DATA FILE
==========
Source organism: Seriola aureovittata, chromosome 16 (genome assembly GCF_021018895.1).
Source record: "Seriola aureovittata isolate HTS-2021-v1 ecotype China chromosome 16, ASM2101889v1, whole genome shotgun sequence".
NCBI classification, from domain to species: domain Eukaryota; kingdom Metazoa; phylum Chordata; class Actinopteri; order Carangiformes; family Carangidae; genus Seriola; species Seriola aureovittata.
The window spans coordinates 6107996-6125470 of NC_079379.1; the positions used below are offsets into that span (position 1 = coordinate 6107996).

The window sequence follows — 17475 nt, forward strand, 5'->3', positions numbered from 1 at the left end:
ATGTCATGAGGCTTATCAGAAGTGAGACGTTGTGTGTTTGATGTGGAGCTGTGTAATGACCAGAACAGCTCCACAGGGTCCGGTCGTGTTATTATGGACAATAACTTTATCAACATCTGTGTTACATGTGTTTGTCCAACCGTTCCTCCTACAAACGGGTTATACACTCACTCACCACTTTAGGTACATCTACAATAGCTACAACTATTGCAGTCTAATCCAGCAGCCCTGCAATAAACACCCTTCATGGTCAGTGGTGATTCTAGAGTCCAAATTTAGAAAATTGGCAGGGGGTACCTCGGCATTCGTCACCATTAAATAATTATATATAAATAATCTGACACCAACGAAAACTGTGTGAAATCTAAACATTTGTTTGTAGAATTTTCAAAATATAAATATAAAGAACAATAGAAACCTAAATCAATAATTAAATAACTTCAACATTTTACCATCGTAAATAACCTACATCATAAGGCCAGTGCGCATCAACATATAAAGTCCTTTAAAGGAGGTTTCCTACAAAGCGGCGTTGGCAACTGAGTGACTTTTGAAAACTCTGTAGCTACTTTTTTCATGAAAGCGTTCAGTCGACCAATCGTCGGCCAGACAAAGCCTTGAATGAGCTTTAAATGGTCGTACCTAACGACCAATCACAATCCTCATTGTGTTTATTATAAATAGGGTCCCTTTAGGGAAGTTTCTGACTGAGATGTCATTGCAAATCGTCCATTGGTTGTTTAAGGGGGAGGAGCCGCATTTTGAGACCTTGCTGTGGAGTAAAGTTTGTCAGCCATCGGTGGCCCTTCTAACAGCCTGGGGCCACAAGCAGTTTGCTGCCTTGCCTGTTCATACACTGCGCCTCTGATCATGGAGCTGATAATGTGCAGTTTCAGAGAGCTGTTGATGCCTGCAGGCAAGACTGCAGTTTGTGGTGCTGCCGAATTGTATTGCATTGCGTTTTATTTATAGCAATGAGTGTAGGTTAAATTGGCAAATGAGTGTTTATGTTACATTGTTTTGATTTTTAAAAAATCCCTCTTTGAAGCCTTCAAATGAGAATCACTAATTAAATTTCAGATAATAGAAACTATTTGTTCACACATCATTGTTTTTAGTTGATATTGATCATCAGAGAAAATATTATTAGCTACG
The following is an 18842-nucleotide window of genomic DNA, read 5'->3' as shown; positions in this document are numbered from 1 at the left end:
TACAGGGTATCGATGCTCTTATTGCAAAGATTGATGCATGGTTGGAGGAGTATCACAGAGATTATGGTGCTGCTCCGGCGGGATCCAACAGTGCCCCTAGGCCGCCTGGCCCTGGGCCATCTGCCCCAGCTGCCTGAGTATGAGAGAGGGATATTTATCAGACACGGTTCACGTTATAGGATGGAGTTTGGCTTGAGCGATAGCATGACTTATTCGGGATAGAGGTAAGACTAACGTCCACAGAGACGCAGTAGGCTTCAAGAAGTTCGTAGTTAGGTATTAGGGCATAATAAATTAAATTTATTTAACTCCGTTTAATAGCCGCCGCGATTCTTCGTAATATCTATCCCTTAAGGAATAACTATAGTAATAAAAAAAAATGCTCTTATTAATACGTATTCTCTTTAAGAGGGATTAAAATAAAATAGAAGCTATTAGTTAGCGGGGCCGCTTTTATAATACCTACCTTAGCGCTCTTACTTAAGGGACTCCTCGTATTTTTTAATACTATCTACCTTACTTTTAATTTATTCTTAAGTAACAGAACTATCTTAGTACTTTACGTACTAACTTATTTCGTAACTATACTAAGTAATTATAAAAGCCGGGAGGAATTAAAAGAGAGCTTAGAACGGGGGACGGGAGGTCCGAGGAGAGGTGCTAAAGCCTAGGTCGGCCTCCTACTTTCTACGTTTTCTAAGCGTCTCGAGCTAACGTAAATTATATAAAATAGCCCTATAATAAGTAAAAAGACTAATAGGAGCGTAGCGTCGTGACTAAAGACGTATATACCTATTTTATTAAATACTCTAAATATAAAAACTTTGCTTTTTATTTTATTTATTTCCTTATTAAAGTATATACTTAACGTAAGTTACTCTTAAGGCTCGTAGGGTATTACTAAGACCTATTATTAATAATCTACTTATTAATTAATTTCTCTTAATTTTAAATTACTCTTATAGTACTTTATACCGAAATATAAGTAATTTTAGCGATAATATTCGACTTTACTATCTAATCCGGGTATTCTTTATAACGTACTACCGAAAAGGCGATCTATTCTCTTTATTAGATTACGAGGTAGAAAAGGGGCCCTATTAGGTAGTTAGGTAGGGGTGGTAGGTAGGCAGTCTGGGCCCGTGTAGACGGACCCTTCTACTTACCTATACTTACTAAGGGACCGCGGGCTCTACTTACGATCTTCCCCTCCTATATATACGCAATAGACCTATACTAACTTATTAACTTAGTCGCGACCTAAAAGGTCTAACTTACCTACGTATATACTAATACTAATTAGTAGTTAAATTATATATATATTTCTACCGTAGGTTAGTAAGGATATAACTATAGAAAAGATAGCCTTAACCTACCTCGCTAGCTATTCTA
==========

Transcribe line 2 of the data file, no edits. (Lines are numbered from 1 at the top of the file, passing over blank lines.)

Source record: "Seriola aureovittata isolate HTS-2021-v1 ecotype China chromosome 16, ASM2101889v1, whole genome shotgun sequence".